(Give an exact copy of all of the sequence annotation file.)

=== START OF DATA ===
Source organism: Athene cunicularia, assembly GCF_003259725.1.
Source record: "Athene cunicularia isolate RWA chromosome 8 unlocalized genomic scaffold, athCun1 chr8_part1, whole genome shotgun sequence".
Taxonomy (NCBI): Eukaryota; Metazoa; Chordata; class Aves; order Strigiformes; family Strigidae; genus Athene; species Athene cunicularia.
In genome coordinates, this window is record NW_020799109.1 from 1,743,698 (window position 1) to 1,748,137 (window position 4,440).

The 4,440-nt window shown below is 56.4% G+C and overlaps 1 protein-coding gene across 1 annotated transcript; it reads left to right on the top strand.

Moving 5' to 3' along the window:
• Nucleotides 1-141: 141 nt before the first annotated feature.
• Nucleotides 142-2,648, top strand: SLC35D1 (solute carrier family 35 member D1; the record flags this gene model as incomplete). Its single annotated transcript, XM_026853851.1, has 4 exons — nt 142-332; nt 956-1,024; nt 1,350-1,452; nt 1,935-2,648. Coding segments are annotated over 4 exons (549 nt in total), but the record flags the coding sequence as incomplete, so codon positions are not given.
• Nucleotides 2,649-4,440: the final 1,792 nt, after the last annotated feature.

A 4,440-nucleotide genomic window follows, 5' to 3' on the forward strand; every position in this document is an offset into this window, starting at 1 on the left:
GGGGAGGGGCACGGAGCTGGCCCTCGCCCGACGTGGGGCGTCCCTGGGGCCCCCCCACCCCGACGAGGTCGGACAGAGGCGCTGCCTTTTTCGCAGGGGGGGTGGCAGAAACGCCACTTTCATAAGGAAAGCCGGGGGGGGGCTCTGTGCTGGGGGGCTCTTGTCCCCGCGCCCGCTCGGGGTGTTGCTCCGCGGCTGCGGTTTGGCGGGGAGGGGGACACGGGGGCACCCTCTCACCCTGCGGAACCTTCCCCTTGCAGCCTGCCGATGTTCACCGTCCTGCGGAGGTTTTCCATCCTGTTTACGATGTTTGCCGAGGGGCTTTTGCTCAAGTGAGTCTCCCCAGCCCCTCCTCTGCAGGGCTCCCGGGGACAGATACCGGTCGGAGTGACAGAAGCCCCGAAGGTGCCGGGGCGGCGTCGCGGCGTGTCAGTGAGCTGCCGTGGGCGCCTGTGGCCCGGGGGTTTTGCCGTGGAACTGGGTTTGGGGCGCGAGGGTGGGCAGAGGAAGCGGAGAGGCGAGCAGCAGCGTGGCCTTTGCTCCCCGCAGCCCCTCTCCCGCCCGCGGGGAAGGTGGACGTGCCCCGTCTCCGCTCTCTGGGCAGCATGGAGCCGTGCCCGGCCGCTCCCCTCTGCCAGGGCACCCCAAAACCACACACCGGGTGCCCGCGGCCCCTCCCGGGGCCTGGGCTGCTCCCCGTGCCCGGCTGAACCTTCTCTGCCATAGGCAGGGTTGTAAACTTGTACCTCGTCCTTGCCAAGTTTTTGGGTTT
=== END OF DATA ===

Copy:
Source organism: Athene cunicularia, assembly GCF_003259725.1.
Source record: "Athene cunicularia isolate RWA chromosome 8 unlocalized genomic scaffold, athCun1 chr8_part1, whole genome shotgun sequence".
Taxonomy (NCBI): Eukaryota; Metazoa; Chordata; class Aves; order Strigiformes; family Strigidae; genus Athene; species Athene cunicularia.
In genome coordinates, this window is record NW_020799109.1 from 1,743,698 (window position 1) to 1,748,137 (window position 4,440).

The 4,440-nt window shown below is 56.4% G+C and overlaps 1 protein-coding gene across 1 annotated transcript; it reads left to right on the top strand.

Moving 5' to 3' along the window:
• Nucleotides 1-141: 141 nt before the first annotated feature.
• Nucleotides 142-2,648, top strand: SLC35D1 (solute carrier family 35 member D1; the record flags this gene model as incomplete). Its single annotated transcript, XM_026853851.1, has 4 exons — nt 142-332; nt 956-1,024; nt 1,350-1,452; nt 1,935-2,648. Coding segments are annotated over 4 exons (549 nt in total), but the record flags the coding sequence as incomplete, so codon positions are not given.
• Nucleotides 2,649-4,440: the final 1,792 nt, after the last annotated feature.

A 4,440-nucleotide genomic window follows, 5' to 3' on the forward strand; every position in this document is an offset into this window, starting at 1 on the left:
GGGGAGGGGCACGGAGCTGGCCCTCGCCCGACGTGGGGCGTCCCTGGGGCCCCCCCACCCCGACGAGGTCGGACAGAGGCGCTGCCTTTTTCGCAGGGGGGGTGGCAGAAACGCCACTTTCATAAGGAAAGCCGGGGGGGGGCTCTGTGCTGGGGGGCTCTTGTCCCCGCGCCCGCTCGGGGTGTTGCTCCGCGGCTGCGGTTTGGCGGGGAGGGGGACACGGGGGCACCCTCTCACCCTGCGGAACCTTCCCCTTGCAGCCTGCCGATGTTCACCGTCCTGCGGAGGTTTTCCATCCTGTTTACGATGTTTGCCGAGGGGCTTTTGCTCAAGTGAGTCTCCCCAGCCCCTCCTCTGCAGGGCTCCCGGGGACAGATACCGGTCGGAGTGACAGAAGCCCCGAAGGTGCCGGGGCGGCGTCGCGGCGTGTCAGTGAGCTGCCGTGGGCGCCTGTGGCCCGGGGGTTTTGCCGTGGAACTGGGTTTGGGGCGCGAGGGTGGGCAGAGGAAGCGGAGAGGCGAGCAGCAGCGTGGCCTTTGCTCCCCGCAGCCCCTCTCCCGCCCGCGGGGAAGGTGGACGTGCCCCGTCTCCGCTCTCTGGGCAGCATGGAGCCGTGCCCGGCCGCTCCCCTCTGCCAGGGCACCCCAAAACCACACACCGGGTGCCCGCGGCCCCTCCCGGGGCCTGGGCTGCTCCCCGTGCCCGGCTGAACCTTCTCTGCCATAGGCAGGGTTGTAAACTTGTACCTCGTCCTTGCCAAGTTTTTGGGTTT